Another beautiful day birding in the Churchill area with lots of activity. Our day started early at 5:30a.m. with an adult Long-tailed Jaeger off the Grain Elevator. At the Granary Ponds there was a large concentration of gulls (150+) including 1 adult CALIFORNIA GULL, 1 Iceland Gull, 3 Thayer's Gull and 1 Glaucous Gull. These birds have been attracted to the area by a dumping of grain, along with Lapland Longspur, Snow Bunting, House Sparrow and Ruddy Turnstone. Looks great for something really good! Along Launch Road we observed a male Harris' Sparrow near the Camp Nanuk turnoff. At the old burn site near Twin lakes there were 2 Bohemian Waxwing, both Gray Jay and Boreal Chickadee and an EASTERN KINGBIRD fly catching. Other species included Blackpoll Warbler, Yellow-rumped Warbler, Orange-crowned Warbler, Fox Sparrow, and Lincoln's Sparrow. During the afternoon mainly birded Goose Creek Road where we heard and saw 1 NELSON'S SPARROW near the Weir and 7 Sabine's Gull and 1 Little Gull from the observation tower at the Marina. Another Sabine's Gull was at Akudlik Marsh. Other migrants today included Alder Flycatcher and Gray-cheeked Thrush.
Good Birding, Bruce
A pair of Common Loon on West Twin Lake.
The Churchill River was still full of ice floes.
The Bald Eagle is an uncommon visitor to the Churchill area during June.
The Gray Jay is a regular sight at Twin Lakes.
The Thayer's Gull is a regular visitor to the Churchill area.
The Red-necked Phalarope breeds at the Granary Ponds near the Grain Elevator.
A view of Prince of Wales Fort from Cape Merry.
The American Golden-Plover is easy to overlook while feeding.
The Fox Sparrow is a summer resident of wet willow thickets and wooded areas. Best location is Goose Creek and Hydro Road.
The birding today at Churchill was excellent. Unlike last year at this time ( lots of snow, ice and flooding!) we arrived mid morning to no snow except for a few remaining drifts in the woods or shaded areas, Churchill River open and Hudson Bay mainly frozen but with large leads open. Lots of bird activity at the mouth of the river and Hudson Bay. There were good numbers of loons with 130+ Red-throated, 75 Pacific and 1 Common Loon. Hundreds of diving ducks could be seen feeding and flying including Common Eider, all 3 scoters, Long-tailed Duck, both Common and Red-breasted Merganser. Earlier in the morning 2 male King Eiders were observed off Cape Merry. There was a big increase in Arctic Terns, with a few hundred seen in various areas including Cape Merry, Akudlik Marsh and the Weir. There was also a good number of Sabine's Gulls with 11 at Cape Merry, 1 at Akudlik Marsh, 7 at the Marina and 5 at the Weir. May have some duplication but an amazing sight! Still a good number of shorebirds moving through the area with flocks of Baird's, Stilt, White-rumped, Semipalmated and Least Sandpiper. Also, a few Ruddy Turnstone, Sanderling, Black-bellied Plover and Pectoral Sandpiper. Had a few flocks of Lapland Longspur 200+, Snow Bunting 150+, mainly in the Weir, Marina, and Granary Pond areas. Other land birds of note included Pine Grosbeak, Common Redpoll, American Pipit, Rusty Blackbird, and 1 Northern Shrike. Overall a great start to the week! Good birding, Bruce Di Labio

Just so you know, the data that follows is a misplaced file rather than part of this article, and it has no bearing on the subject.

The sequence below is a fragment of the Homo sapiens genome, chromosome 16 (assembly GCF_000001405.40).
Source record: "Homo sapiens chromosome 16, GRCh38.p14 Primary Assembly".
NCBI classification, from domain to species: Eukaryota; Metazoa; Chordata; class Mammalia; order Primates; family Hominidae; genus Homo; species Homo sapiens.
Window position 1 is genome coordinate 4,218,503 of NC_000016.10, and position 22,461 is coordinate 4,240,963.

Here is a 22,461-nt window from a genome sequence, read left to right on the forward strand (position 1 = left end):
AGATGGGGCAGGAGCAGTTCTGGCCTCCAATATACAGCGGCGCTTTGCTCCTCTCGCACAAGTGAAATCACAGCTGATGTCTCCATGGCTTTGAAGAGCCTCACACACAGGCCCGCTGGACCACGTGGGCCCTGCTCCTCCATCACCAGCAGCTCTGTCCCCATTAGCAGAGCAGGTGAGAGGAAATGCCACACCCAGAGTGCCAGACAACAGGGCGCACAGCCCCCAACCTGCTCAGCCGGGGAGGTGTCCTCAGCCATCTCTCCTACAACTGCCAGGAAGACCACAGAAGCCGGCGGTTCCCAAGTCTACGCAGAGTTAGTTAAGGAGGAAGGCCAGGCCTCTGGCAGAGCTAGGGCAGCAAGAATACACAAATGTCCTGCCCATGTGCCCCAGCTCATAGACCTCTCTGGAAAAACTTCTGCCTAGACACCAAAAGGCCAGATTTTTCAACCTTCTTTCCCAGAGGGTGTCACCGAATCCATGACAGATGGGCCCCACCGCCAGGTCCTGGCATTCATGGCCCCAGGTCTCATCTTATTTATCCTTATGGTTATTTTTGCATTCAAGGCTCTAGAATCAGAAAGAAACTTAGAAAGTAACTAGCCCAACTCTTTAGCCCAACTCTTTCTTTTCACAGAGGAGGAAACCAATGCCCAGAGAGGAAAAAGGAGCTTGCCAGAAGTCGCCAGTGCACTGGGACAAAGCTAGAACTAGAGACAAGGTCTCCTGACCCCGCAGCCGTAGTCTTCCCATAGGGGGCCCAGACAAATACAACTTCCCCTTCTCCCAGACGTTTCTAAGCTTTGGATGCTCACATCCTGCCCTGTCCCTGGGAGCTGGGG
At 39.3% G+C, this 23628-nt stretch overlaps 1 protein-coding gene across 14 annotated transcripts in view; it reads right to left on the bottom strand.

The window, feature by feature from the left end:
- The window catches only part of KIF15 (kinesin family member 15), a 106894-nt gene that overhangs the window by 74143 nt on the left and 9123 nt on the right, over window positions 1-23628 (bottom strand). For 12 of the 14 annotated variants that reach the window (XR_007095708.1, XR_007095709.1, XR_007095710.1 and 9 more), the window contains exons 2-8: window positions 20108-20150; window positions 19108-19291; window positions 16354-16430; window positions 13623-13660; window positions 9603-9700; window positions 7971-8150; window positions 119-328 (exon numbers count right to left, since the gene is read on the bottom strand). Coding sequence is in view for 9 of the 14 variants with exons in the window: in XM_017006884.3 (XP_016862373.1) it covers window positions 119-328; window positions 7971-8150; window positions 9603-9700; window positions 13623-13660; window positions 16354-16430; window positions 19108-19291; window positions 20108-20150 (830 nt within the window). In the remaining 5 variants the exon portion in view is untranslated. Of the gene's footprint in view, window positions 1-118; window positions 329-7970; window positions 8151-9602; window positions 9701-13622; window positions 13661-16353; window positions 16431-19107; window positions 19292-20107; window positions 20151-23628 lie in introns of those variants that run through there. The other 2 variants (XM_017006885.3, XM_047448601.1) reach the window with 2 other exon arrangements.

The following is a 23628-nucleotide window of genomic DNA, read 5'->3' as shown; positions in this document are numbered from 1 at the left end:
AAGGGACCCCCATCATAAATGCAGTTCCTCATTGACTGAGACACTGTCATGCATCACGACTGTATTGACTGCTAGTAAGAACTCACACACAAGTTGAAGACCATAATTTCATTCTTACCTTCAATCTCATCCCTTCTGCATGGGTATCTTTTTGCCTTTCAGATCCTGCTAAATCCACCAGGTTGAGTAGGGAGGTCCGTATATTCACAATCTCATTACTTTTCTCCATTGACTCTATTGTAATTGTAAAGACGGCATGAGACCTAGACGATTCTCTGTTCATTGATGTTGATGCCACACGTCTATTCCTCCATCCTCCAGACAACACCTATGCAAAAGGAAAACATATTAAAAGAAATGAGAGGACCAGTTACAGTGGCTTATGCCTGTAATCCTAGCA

The Pine Grosbeak is an uncommon summer breeder.
A view off Cape Merry showing the break up of ice on Hudson Bay.
A pair of Bufflehead at the Weir.
A Baird's Sandpiper feeding along Goose Creek Road.
Finished up birding in the south today with visits to Whitewater Lake W.M.A., Pelican Lake and Spruce Woods Provincial park area. Overall it was a good day birding. Our first visit was to Whitewater where we had 1 Great Egret, 12 White-faced Ibis and 6 California Gull from the parking lot. With high water levels we didn't see any migrant shorebirds. The drive in and out was very muddy and slippery. On Pelican Lake the highlight was a Clark's Grebe. There were over 100+ Western Grebe on the lake along with lots of Am. White Pelican, a large mixed flock of Redhead, Canvasback and Ruddy Ducks. At the marina there were 150+ gulls roosting with at least 3 California Gull. On the water 10+ Bonaparte's Gull and 30+ Black Terns were seen feeding. Our final stop before heading back to Winnipeg was in the Spruce Woods Provincial Park area. We observed 4 Lark Sparrow, 20+ Eastern Bluebird, and 1 Common Nighthawk. Tomorrow off to Churchill!
Well named, Pelican Lake is home to a small number of Am. White Pelicans.
A pair of Western Grebe on Pelican Lake.
The Purple Martin complex at Boissevain was full of nesting Purple Martins.
Even a few House Sparrows found a room at the Inn.
Today, June 7th, spent the day birding RMNP. The birding was excellent with a good variety of warblers mainly along route 19. A total of 19 species were observed or heard including 2 Connecticut, 10 Mourning, 8 Canada, and excellent numbers of Tennessee, Cape May and Bay-breasted Warbler. Other species of note included 3 Gray Jay, 3 Boreal Chickadee, 1 Black-backed Woodpecker, 4 Olive-sided Flycatcher and small flocks of both Evening Grosbeak and Pine Siskin. A total of 110 species were observed for the day.
Good Birding, Bruce Di Labio
A male Mourning Warbler showing its gray hood and black chest patch.
Tennessee Warblers could be heard singing everywhere along Route 19.
A flock of male Evening Grosbeaks picking up grit along the road.
Always a challenge to see, this male Connecticut Warbler put on a great show.
Note the conspicuous eye ring on the male Connecticut Warbler.
Black Bears were numerous on our visit to RMNP.
A total of 6 bears were observed.
A male Bay-breasted Warbler feeding in a spruce tree.